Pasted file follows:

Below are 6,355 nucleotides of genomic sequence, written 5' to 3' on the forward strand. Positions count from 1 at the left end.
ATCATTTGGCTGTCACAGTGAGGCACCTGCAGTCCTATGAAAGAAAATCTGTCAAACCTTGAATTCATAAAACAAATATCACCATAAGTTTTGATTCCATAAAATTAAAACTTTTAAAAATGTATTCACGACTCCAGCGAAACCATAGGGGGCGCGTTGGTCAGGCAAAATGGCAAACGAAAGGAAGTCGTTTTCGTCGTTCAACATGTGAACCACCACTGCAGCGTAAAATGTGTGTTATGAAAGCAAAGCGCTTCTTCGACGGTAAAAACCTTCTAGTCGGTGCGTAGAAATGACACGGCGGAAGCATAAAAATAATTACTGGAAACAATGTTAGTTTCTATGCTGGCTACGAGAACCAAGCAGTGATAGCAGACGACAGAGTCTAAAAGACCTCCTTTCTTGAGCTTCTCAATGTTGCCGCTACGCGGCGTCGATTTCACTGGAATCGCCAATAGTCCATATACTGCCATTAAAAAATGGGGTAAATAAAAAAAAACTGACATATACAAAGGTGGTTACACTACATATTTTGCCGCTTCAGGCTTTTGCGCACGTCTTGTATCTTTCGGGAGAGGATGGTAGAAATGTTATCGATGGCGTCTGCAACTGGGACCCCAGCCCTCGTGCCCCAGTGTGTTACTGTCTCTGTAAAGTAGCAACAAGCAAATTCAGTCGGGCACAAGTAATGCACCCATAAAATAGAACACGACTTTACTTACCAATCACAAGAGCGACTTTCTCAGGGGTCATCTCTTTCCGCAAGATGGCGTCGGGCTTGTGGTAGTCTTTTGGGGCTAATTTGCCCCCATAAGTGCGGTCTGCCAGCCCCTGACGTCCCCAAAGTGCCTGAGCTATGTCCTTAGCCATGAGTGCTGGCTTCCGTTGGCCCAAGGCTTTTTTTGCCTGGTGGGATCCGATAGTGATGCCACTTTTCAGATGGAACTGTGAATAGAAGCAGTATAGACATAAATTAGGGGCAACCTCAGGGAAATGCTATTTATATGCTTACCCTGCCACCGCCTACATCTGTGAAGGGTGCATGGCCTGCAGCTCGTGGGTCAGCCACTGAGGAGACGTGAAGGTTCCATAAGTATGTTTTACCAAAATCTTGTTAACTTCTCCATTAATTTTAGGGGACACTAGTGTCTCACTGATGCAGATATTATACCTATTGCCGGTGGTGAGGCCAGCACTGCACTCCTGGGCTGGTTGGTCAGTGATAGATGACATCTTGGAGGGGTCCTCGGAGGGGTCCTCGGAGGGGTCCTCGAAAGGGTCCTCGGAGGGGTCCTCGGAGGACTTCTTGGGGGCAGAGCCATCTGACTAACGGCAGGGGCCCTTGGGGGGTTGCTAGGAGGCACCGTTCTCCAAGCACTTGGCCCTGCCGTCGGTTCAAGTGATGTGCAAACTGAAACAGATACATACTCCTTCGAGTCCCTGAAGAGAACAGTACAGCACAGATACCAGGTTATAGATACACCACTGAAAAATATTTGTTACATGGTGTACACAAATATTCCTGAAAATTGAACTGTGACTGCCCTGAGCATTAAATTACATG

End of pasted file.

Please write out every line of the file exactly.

Below are 6,355 nucleotides of genomic sequence, written 5' to 3' on the forward strand. Positions count from 1 at the left end.
ATCATTTGGCTGTCACAGTGAGGCACCTGCAGTCCTATGAAAGAAAATCTGTCAAACCTTGAATTCATAAAACAAATATCACCATAAGTTTTGATTCCATAAAATTAAAACTTTTAAAAATGTATTCACGACTCCAGCGAAACCATAGGGGGCGCGTTGGTCAGGCAAAATGGCAAACGAAAGGAAGTCGTTTTCGTCGTTCAACATGTGAACCACCACTGCAGCGTAAAATGTGTGTTATGAAAGCAAAGCGCTTCTTCGACGGTAAAAACCTTCTAGTCGGTGCGTAGAAATGACACGGCGGAAGCATAAAAATAATTACTGGAAACAATGTTAGTTTCTATGCTGGCTACGAGAACCAAGCAGTGATAGCAGACGACAGAGTCTAAAAGACCTCCTTTCTTGAGCTTCTCAATGTTGCCGCTACGCGGCGTCGATTTCACTGGAATCGCCAATAGTCCATATACTGCCATTAAAAAATGGGGTAAATAAAAAAAAACTGACATATACAAAGGTGGTTACACTACATATTTTGCCGCTTCAGGCTTTTGCGCACGTCTTGTATCTTTCGGGAGAGGATGGTAGAAATGTTATCGATGGCGTCTGCAACTGGGACCCCAGCCCTCGTGCCCCAGTGTGTTACTGTCTCTGTAAAGTAGCAACAAGCAAATTCAGTCGGGCACAAGTAATGCACCCATAAAATAGAACACGACTTTACTTACCAATCACAAGAGCGACTTTCTCAGGGGTCATCTCTTTCCGCAAGATGGCGTCGGGCTTGTGGTAGTCTTTTGGGGCTAATTTGCCCCCATAAGTGCGGTCTGCCAGCCCCTGACGTCCCCAAAGTGCCTGAGCTATGTCCTTAGCCATGAGTGCTGGCTTCCGTTGGCCCAAGGCTTTTTTTGCCTGGTGGGATCCGATAGTGATGCCACTTTTCAGATGGAACTGTGAATAGAAGCAGTATAGACATAAATTAGGGGCAACCTCAGGGAAATGCTATTTATATGCTTACCCTGCCACCGCCTACATCTGTGAAGGGTGCATGGCCTGCAGCTCGTGGGTCAGCCACTGAGGAGACGTGAAGGTTCCATAAGTATGTTTTACCAAAATCTTGTTAACTTCTCCATTAATTTTAGGGGACACTAGTGTCTCACTGATGCAGATATTATACCTATTGCCGGTGGTGAGGCCAGCACTGCACTCCTGGGCTGGTTGGTCAGTGATAGATGACATCTTGGAGGGGTCCTCGGAGGGGTCCTCGGAGGGGTCCTCGAAAGGGTCCTCGGAGGGGTCCTCGGAGGACTTCTTGGGGGCAGAGCCATCTGACTAACGGCAGGGGCCCTTGGGGGGTTGCTAGGAGGCACCGTTCTCCAAGCACTTGGCCCTGCCGTCGGTTCAAGTGATGTGCAAACTGAAACAGATACATACTCCTTCGAGTCCCTGAAGAGAACAGTACAGCACAGATACCAGGTTATAGATACACCACTGAAAAATATTTGTTACATGGTGTACACAAATATTCCTGAAAATTGAACTGTGACTGCCCTGAGCATTAAATTACATG